(The Center Square) – From the ballroom of the Hyatt Regency Lake Washington in Renton was the Joint Transportation Committee of the Washington State Legislature updated Tuesday morning on its ongoing study on strategies to encourage high fuel consumption users to switch to electric vehicles.
JTC was instructed lawmakers to do so as part of a plan to motivate those drivers – who are responsible for a disproportionate amount of emissions – to make the transition to electric vehicles.
Earlier this year, Gov. Jay Inslee said Washington state will follow California’s lead and ban sales of new gas-powered cars in the state by 2035.
Lawmakers have set a goal to phase out sales of new internal combustion engine vehicles by 2030 as part of the nearly $17 billion “Move Ahead Washington” transportation package the Legislature passed during this year’s session.
In 2020, lawmakers in Washington passed Senate Bill 5811 — Inslee signed it into law — directing the state Department of Ecology to adopt California’s emissions standards as soon as they are implemented.
About 12% of drivers in Washington use about 50% gasoline, with 4.2% of drivers using 25% of the fuel, explained Jeff Doyle, project manager for an engineering and construction company CDM Smithbased on information from the State Department of Licensing vehicle database and other external sources.
“Therefore, today we will look at the adoption of electric vehicles in the current conditions from two angles,” he said.
These two lenses are supply challenges and consumer challenges.
EV supply challenges include retail availability, model variety, supply chain constraints and used vehicle inventories.
“Some of the bottlenecks in EV adoption are likely to be or are already being resolved, including retail availability,” noted Doyle, with EVs moving toward mainstream adoption. “If you look longer-term, many of these potential obstacles will disappear. However, others may emerge.”
One of those barriers is battery components, he said. This includes not only the battery packs that power electric vehicles, but also the availability of the raw materials needed to manufacture these batteries for the automotive industry.
Lithium, nickel and cobalt are key metals used to make electric vehicle batteries.
On the consumer side of the equation, CDM Smith found that the number one concern when buying an EV is power outage, with 58% of all drivers and 38% of EV drivers citing this as their top fear.
Rounding out the list of consumer concerns about EVs are the low availability of charging stations, the initial cost of the vehicle (the former #1 concern), and the cost of maintaining and/or repairing the motor.
Doyle highlighted the economy as an important factor influencing perceptions of electric vehicles. He is touting the advantage of cars that run wholly or partly on electricity in an industry currently dominated by gas.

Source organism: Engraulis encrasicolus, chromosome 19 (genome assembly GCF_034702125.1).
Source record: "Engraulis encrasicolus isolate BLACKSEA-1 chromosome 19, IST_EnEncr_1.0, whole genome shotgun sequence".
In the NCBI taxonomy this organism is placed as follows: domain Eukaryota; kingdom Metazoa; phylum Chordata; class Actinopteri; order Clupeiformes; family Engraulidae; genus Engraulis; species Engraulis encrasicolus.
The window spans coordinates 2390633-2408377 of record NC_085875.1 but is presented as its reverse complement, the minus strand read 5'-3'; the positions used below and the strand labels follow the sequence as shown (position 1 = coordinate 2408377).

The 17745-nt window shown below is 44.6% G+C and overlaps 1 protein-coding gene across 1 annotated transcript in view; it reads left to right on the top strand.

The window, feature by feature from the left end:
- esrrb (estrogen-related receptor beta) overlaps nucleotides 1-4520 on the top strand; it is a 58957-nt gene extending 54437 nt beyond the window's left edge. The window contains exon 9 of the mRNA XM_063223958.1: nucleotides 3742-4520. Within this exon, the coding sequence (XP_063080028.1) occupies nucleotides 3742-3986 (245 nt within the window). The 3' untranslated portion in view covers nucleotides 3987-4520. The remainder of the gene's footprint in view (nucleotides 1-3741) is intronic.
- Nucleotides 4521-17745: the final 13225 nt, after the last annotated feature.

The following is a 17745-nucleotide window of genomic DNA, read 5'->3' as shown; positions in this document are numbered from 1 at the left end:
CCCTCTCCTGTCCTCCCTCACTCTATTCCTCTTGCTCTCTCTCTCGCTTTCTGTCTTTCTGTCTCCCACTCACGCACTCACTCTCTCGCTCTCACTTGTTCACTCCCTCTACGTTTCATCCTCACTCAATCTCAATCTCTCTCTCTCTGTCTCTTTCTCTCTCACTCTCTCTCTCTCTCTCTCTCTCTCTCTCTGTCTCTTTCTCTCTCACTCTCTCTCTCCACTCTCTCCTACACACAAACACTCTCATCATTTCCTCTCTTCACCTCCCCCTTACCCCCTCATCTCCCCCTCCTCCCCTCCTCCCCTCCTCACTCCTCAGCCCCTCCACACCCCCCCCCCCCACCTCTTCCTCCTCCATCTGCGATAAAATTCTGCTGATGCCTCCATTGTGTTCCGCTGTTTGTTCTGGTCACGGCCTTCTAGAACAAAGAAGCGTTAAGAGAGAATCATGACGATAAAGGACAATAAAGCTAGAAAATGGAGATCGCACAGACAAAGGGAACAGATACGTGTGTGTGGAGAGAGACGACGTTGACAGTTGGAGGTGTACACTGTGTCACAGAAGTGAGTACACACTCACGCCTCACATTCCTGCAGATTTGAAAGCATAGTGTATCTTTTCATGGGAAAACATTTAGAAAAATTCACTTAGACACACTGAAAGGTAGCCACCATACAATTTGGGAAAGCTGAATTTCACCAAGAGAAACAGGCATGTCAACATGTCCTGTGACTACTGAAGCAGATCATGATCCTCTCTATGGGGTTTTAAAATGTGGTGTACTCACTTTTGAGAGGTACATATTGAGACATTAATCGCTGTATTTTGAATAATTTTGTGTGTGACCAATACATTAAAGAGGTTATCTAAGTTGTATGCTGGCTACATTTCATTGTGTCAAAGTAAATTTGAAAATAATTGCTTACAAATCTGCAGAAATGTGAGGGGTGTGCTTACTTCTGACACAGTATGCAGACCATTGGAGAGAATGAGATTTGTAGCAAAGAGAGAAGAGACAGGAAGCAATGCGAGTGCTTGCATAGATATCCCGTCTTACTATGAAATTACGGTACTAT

As a fuel, electricity costs significantly less than gasoline in Washington state, he said, at about 4 cents a mile for the former compared to about 14 cents a mile for the latter.
Wild swings in gas prices could also make electric vehicles more attractive, Doyle said.
“You budget to the maximum,” he said, referring to the high cost of gasoline. “And the result of that is that households have to plan for the top. It’s economic displacement. That’s money that might otherwise have been spent on other commodities in the economy, and that’s what economists worry about.”
Doyle pointed out that government policy interventions — purchase rebates, research and development investments, public charging infrastructure, operational incentives — would also have a significant impact on electric vehicles.
“All of these things can either affect when the barriers are broken or, in some cases, even lower them to the point where they are no longer barriers,” he said.
Still, some committee members did offer a hint of the challenge the state faces in trying to get Washingtonians to embrace an electric-vehicle future.
MP Carolyn Eslick, R-Sultan, admitted to being one of the 12% of drivers responsible for 50% of gas mileage as she drives throughout the 39th Legislative District which she represents which includes most of Snohomish and Skagit counties in the northeast corner encompassed by King County.
“It might be a wash if I buy one with no fuel price, right?” she asked rhetorically. “I do love my car, though, so that’s a deterrent.”
Leaderboard Sen. Curtis King, R-Yakima, went one step further and trumpeted the good gas mileage he’s getting in the rural eastern half of the state, in contrast to the urban areas, which aren’t so mileage due to traffic jams and the like .
“If I have to stop and charge a car every two or three hundred miles, I spend a lot of time sitting around doing nothing,” said King, who confessed that he is one of the 4.2% of drivers who make 25% account for gas consumption. “And I don’t like sitting around doing nothing. That’s why it will be a while before someone convinces me that I need an electric car.”
The final report – including recommendations for effective messaging to persuade high-consumption users to switch to electric vehicles – is scheduled for publication in June 2023.